Speaking of authorship. That was another situation that I had  to deal with as CS 4. The truth was that lots of the tech was not  authored by Hubbard. In fact, one of the things I did as LRH's  technical aide was write bulletins, HCOBs. If it was important,  it had to bear LRH's name, because that was the way the religion  was set up. I didn't like the system much for several reasons.  The first was I thought people should know who actually wrote the  bulletins. Secondly, the system was set up that if something went  wrong, or if Hubbard wanted to change something, he could save  face and blame it on someone else. "The mice have been  gnawing at the pillars again... ." I reached a compromise  with Hubbard: if I wrote a bulletin, it would be "Assisted  by". That didn't always work, though, because if it was an  important bulletin, it wouldn't do to have it assisted by someone  else.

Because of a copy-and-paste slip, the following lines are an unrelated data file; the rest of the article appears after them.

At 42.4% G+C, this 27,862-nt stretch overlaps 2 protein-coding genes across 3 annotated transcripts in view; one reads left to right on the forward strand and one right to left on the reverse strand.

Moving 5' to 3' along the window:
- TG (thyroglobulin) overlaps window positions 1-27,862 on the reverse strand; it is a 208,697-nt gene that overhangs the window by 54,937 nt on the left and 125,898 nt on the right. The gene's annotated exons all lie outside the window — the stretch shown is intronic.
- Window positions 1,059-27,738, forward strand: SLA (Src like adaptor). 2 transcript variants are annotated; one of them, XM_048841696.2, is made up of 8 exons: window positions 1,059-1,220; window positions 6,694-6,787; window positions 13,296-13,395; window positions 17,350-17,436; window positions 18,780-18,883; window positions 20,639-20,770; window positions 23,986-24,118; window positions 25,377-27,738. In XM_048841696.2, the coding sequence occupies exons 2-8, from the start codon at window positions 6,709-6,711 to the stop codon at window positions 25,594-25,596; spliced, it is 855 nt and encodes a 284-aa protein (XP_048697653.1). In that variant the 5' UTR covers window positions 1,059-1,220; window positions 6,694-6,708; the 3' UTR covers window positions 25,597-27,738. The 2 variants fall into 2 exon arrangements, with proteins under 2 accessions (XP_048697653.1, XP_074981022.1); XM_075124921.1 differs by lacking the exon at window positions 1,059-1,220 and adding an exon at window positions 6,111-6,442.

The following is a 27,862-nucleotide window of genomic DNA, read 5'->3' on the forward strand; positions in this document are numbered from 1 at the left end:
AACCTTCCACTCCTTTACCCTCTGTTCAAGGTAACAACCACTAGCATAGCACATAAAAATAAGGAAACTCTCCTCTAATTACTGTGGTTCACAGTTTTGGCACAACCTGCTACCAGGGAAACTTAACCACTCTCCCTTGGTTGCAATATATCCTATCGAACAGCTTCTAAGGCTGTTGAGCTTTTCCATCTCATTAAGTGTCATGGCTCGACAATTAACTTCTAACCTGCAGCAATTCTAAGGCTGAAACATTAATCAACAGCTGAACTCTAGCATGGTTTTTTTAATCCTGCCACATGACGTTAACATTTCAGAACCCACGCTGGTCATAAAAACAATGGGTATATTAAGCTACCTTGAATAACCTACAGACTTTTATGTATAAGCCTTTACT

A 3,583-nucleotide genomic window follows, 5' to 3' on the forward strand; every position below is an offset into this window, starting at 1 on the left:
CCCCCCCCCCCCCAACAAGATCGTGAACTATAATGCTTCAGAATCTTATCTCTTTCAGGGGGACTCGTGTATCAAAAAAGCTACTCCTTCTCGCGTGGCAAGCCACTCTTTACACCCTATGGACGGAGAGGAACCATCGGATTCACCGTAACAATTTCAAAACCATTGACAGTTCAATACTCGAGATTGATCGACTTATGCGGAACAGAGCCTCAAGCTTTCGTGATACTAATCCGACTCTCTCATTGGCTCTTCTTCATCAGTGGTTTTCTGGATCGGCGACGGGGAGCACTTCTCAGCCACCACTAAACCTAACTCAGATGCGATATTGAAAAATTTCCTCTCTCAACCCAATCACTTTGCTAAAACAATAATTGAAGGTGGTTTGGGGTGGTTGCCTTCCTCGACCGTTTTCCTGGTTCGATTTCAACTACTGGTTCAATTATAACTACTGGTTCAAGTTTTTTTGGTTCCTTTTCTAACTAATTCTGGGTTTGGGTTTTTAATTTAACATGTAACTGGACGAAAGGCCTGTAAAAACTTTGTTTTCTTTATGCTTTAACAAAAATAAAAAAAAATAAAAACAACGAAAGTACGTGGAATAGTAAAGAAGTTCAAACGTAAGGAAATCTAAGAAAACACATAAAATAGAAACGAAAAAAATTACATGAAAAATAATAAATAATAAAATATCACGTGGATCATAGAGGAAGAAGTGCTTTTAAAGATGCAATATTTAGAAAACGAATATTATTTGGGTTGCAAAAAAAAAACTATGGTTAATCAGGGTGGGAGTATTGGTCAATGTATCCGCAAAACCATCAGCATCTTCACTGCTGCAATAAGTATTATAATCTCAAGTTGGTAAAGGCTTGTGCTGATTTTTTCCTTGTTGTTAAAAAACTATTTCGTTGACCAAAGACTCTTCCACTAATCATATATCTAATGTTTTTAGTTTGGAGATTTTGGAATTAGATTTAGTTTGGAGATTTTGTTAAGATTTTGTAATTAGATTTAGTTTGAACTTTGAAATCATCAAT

One of the first orders I got from Hubbard was that I was to  cancel everything the last two CS 4s had ever written. It was an  impossible task because I would have just canceled out the grade  chart. What was clear to me from this order, was that there were  a line of fall guys before me. It would be just a matter of time  before, I too, would be the "who" and have my work  canceled.